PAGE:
Meredith’s desire was to pack 200 boxed meals and take 2 pots of lugaw – enough for 600 servings- and reach out to two needy populations. First we would find street children and the homeless and feed them. Next we would head up to the city trash dump where people lived and earned pesos by sorting through the trash to find anything that could be recycled, sold, or used.

We spent two days getting everything ready. We decorated cups and white boxes with pictures of hearts, rainbows, and phrases saying “God loves you.” A HUGE pot of spaghetti was prepared by the mission cook, Len. Parents made two pots of lugaw. We loaded two vehicles and started out. Twenty-four of us joined in the journey, children as well as adults. We drove through the streets of Gen San scouring the store fronts for the beggars, the homeless, the street dwellers. And they were there – children, elderly – no shoes, no food, no hope. As we handed out the boxed meals we took a moment to tell them that God loves them. One little boy responded, “Sweet!”  Some were bold and almost arrogant, hardened by a life of uncertainty and trouble, looking tough to hide the fears of their lives. Some were sad, like the young boy pictured here. His eyes said it all. “Why me? Why am I alone here?”

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We headed out of town to the trash dump. I had no clue what we would find there – no experience with how this would look. What I saw I will never forget. In every direction there were mounds of trash. Trucks would pull in and dump out bags. People were moving through the trash, going through it piece by piece – elderly, parents, children. Smoke was rising up from areas where the trash was on fire. Along the way, built right on the mounds of trash were lean-to’s and shacks – homes to these people. home in dump

Finally we went far enough that we found a small village of trash dump dwellers.village

All along the way we shared the food we had brought. All along the way we shook hands and greeted new friends. All along the way we wondered what doors God was opening before us.

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Our mission staff is constantly seeking what God would have us do next and how else we can serve. Please pray with us as we seek direction in how God would have us proceed. These people need supplies. We need to make sure the children are in school. We want to bring God’s hope and love to this area.  We continue to pray that God will break our hearts for what breaks His.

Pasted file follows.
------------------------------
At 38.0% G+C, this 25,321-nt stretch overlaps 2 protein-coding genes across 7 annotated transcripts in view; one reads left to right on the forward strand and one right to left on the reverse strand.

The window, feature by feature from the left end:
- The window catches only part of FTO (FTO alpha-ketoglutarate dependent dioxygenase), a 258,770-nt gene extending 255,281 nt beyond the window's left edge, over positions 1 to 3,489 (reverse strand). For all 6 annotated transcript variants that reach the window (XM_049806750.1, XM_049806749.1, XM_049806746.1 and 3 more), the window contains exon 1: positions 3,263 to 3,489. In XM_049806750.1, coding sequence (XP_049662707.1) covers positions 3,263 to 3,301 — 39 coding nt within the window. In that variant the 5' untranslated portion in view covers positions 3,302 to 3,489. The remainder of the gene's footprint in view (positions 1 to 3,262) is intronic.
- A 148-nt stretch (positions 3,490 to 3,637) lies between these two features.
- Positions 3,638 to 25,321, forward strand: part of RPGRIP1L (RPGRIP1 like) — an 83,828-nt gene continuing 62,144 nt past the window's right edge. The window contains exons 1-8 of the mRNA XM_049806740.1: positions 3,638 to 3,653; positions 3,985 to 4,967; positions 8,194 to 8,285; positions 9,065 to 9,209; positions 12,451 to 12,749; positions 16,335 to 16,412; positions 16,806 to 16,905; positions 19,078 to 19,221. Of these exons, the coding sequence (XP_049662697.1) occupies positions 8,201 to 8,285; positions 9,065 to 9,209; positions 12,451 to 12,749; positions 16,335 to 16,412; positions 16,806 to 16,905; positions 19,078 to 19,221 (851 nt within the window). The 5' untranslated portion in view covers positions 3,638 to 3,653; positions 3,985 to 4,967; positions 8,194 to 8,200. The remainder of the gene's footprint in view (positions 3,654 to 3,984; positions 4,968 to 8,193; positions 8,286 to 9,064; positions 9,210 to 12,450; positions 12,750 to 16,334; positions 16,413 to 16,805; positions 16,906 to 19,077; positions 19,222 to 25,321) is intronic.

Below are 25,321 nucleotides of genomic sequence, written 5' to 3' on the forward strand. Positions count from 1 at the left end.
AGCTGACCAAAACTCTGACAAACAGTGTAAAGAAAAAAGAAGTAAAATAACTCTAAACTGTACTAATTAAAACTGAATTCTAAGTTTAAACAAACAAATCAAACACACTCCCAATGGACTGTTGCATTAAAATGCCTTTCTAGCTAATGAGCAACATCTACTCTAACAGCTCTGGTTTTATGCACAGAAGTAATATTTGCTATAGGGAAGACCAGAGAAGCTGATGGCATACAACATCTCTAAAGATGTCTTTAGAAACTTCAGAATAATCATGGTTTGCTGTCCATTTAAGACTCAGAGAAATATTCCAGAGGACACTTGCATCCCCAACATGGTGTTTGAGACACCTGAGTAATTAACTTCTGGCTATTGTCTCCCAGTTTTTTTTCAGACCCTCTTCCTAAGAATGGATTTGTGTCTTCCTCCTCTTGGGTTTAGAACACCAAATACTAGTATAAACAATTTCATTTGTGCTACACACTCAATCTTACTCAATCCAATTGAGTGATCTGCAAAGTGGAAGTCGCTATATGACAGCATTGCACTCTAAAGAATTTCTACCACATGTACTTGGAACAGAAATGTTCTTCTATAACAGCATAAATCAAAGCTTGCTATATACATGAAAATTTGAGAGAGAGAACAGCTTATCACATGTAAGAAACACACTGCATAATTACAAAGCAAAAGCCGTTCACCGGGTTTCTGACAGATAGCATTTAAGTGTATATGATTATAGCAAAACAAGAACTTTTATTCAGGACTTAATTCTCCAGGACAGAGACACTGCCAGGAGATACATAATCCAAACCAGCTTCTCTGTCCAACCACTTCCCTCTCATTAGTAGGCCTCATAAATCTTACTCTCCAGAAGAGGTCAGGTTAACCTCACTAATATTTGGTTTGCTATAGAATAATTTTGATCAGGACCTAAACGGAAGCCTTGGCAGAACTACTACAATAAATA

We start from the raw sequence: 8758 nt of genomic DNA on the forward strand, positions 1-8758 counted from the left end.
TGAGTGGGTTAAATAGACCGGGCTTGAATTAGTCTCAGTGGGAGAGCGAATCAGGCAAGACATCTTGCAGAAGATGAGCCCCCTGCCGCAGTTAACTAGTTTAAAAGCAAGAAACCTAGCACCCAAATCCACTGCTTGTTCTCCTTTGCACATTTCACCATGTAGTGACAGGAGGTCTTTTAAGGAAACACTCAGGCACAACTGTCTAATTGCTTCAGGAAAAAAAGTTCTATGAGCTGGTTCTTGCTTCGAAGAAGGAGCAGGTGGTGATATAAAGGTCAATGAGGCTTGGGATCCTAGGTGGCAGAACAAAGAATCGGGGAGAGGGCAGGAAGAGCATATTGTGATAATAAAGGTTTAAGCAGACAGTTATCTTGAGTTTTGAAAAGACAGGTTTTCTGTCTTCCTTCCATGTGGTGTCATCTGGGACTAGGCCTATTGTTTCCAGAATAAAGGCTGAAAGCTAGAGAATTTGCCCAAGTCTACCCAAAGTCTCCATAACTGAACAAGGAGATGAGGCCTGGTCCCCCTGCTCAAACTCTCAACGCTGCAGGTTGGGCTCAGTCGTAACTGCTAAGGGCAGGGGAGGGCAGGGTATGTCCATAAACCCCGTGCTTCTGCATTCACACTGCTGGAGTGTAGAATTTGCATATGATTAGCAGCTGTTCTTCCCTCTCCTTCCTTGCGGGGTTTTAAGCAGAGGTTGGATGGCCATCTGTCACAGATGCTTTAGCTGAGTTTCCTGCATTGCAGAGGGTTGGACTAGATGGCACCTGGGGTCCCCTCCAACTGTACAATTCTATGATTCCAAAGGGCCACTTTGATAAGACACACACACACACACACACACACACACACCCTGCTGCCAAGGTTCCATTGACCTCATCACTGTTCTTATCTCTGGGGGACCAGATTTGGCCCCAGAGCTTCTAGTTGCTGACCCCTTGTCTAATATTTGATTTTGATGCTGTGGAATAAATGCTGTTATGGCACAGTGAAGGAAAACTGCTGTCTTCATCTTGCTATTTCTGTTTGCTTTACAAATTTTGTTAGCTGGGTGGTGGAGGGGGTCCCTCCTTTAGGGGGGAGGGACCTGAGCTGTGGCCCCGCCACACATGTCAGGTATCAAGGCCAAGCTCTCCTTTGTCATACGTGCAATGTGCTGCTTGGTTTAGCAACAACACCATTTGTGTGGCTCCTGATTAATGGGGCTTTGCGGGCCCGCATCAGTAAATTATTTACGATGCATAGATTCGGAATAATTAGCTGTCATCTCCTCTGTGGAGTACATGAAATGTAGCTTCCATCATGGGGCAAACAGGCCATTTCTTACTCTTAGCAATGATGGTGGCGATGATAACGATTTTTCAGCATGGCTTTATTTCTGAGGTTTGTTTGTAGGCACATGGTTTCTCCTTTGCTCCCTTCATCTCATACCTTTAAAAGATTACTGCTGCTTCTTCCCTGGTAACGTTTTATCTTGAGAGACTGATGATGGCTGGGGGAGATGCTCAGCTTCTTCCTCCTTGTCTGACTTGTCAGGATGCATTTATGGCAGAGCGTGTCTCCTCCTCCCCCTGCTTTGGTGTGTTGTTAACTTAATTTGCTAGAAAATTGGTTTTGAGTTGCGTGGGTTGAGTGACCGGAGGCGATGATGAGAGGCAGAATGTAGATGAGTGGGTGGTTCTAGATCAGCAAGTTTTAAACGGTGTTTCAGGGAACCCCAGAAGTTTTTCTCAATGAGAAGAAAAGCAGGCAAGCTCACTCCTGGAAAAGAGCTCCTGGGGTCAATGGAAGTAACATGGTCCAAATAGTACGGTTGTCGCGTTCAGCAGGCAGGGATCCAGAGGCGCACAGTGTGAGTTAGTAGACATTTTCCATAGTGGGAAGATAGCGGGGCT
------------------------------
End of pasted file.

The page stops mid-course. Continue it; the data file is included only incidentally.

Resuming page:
The Girl At “The River”

I first met this girl 3 or 4 years ago. She lives in an area fairly close to our mission –an area we call “the River.” When teams from the U.S. visit us, it is a place we take them. We cross the river, then hike up into this community, carrying bags of rice, noodles, and cans of sardines. We hand out the dry goods and talk with the people. This area is quite poor. The people are squatters. There is no running water at their homes. The river is their source for the water they use for cooking, cleaning and drinking. You can often see people bathing or doing their laundry in the river.

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Recently our outreach team, our CSM (Community Service Ministry), went to this area to do Bible Study for the adults and for the children, medical screenings, and a lugaw feeding. They reconnected with this little girl. She continues to grow up, yet her development is hindered by her deformity. Her speech, her eating, her self-esteem are all affected by the lack of medical care available to the people living around our mission. As I looked at this picture, I remembered the first time I met this girl and her mother. I remember that way the mother looked down at the ground as she held her child, ashamed of us seeing her child this way. But that day, I also saw in this mother a deep love for her child – a love that was not in any way altered by her child’s appearance.